In the past, experts had to rely on trial and error to adjust for this shrinkage/distortion problem by creating supports or other adjustments in the part design. According to Desktop Metal, Live Sinter can minimize reliance on these manual adjustments without requiring users to be experts in powder metallurgy.
According to the company, Live Sinter results in near-net shape parts after sintering, achieving tight shape and dimensional tolerances while diminishing or eliminating the need for sintering supports. This means additive manufacturing engineers now have a software option for testing fast and predictable sintering outcomes. The company says simulation results can be ready in as little as 5 minutes and negative offset geometries in as few as 20 minutes.
Sintering simulation is a complex multiphysics problem that involves modeling how parts and materials respond to a number of factors, including gravity, shrinkage, density variations, elastic bending, plastic deformation, friction drag and more. Live Sinter runs on a GPU-accelerated multiphysics engine, capable of modeling collisions and interactions between hundreds of thousands of connected particle masses and rigid bodies. The multiphysics engine’s dynamic simulation is refined using an integrated meshless finite element analysis (FEA), which computes stress, strain and displacement across part geometries used to predict not only shrinkage and deformation, but also risks and failures, validating the feasibility of a part for sintering-based additive manufacturing before the build begins.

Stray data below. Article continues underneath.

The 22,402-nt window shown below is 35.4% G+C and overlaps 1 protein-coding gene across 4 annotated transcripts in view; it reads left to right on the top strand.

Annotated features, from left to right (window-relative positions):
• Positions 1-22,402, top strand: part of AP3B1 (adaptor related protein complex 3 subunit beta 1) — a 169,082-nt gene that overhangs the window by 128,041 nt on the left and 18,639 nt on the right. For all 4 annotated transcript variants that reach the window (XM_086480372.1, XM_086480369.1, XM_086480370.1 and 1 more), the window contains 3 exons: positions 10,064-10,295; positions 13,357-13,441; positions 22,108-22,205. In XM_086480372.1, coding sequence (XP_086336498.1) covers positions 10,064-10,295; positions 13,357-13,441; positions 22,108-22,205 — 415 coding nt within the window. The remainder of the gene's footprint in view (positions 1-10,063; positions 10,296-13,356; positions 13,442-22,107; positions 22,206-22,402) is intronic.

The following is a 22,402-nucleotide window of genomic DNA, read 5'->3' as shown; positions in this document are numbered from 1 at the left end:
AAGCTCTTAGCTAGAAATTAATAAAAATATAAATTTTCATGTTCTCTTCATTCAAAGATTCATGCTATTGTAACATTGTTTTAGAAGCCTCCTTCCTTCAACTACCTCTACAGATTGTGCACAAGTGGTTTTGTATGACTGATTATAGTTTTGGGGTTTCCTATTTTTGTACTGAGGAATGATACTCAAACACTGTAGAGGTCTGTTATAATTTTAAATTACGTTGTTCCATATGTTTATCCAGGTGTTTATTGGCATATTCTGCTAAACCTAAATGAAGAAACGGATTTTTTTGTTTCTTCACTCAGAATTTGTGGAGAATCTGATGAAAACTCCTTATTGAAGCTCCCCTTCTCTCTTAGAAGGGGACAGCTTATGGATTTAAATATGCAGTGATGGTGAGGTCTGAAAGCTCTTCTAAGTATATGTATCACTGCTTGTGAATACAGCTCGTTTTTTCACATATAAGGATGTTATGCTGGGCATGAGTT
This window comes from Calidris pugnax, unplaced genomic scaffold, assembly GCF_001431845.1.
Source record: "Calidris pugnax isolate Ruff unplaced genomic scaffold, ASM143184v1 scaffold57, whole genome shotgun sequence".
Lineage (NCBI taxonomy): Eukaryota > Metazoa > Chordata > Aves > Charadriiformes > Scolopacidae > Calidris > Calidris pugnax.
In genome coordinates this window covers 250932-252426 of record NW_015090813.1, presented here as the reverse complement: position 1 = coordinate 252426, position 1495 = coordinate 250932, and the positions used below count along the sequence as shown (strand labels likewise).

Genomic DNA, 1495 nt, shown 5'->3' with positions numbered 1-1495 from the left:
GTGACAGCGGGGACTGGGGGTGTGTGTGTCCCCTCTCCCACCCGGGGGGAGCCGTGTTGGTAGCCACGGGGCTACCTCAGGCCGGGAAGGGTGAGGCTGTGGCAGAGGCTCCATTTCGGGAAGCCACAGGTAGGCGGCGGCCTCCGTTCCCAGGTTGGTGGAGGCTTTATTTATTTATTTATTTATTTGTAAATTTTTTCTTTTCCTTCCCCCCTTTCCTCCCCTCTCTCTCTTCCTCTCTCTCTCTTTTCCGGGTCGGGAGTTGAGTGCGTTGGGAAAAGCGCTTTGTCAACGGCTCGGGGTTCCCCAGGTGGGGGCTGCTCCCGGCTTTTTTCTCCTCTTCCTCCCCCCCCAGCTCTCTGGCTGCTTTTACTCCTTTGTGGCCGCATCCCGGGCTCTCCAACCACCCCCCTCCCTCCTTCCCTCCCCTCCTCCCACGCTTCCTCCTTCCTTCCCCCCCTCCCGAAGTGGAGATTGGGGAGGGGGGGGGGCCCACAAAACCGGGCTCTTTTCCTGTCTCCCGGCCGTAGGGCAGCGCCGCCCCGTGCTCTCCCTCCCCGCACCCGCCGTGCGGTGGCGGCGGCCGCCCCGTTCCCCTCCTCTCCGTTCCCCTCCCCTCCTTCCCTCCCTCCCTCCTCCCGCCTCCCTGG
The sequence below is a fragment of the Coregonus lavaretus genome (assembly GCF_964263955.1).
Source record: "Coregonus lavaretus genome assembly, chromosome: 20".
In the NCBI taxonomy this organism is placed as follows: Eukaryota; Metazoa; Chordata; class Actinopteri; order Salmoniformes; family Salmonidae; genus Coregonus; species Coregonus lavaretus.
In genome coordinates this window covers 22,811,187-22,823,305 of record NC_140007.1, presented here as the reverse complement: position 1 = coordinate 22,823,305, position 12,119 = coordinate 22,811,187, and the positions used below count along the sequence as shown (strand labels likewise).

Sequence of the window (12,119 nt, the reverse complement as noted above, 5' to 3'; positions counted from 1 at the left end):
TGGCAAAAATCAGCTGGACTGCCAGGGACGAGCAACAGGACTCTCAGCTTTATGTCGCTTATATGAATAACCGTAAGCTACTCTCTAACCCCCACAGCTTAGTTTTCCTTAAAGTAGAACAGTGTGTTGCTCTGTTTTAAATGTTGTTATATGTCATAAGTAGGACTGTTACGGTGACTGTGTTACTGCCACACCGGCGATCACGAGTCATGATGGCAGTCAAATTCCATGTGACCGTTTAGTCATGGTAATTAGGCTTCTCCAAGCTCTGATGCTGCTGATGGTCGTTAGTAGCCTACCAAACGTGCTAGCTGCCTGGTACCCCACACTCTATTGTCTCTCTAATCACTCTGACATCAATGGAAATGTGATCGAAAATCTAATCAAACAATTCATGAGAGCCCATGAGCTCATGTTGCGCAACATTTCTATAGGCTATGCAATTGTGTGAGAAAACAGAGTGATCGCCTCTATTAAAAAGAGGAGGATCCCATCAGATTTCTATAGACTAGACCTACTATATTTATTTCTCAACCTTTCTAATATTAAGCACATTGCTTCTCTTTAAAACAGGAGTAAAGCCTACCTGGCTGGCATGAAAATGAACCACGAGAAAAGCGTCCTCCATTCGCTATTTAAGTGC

Live Sinter predicts the shrinkage and distortion that parts undergo during sintering, and automatically compensates for such changes, creating “negative offset” geometries that, once printed, will sinter to the original, intended design specifications.
GPU-Accelerate Build Prep
HP announced its Universal Build Manager Powered by Dyndrite in October, which leverages the Dyndrite GPU-accelerated Build Prep and Management solution. The Build Manager is a process-agnostic tool that the company says can deliver CAd-to-print workflows including CAD import, patterning, nesting, labeling, support generation and slicing. The Dyndrite solution on which it is built leverages NVIDIA GPUs for computational acceleration and Python APIs for automation and workflow integration.